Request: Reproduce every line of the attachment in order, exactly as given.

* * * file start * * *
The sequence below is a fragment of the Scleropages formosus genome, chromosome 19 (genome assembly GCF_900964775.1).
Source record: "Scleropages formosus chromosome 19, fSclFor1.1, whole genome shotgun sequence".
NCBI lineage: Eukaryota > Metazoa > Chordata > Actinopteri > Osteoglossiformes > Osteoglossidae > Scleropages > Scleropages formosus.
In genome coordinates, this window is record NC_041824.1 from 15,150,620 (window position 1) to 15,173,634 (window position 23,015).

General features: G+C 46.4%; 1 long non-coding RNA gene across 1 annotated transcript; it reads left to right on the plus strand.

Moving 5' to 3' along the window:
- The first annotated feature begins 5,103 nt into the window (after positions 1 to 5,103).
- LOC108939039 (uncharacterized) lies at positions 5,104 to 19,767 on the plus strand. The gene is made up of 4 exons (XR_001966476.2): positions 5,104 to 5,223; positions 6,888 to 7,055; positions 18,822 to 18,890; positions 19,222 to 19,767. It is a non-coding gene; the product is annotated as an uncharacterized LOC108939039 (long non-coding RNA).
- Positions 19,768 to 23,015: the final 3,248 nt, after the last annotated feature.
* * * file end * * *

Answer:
The sequence below is a fragment of the Scleropages formosus genome, chromosome 19 (genome assembly GCF_900964775.1).
Source record: "Scleropages formosus chromosome 19, fSclFor1.1, whole genome shotgun sequence".
NCBI lineage: Eukaryota > Metazoa > Chordata > Actinopteri > Osteoglossiformes > Osteoglossidae > Scleropages > Scleropages formosus.
In genome coordinates, this window is record NC_041824.1 from 15,150,620 (window position 1) to 15,173,634 (window position 23,015).

General features: G+C 46.4%; 1 long non-coding RNA gene across 1 annotated transcript; it reads left to right on the plus strand.

Moving 5' to 3' along the window:
- The first annotated feature begins 5,103 nt into the window (after positions 1 to 5,103).
- LOC108939039 (uncharacterized) lies at positions 5,104 to 19,767 on the plus strand. The gene is made up of 4 exons (XR_001966476.2): positions 5,104 to 5,223; positions 6,888 to 7,055; positions 18,822 to 18,890; positions 19,222 to 19,767. It is a non-coding gene; the product is annotated as an uncharacterized LOC108939039 (long non-coding RNA).
- Positions 19,768 to 23,015: the final 3,248 nt, after the last annotated feature.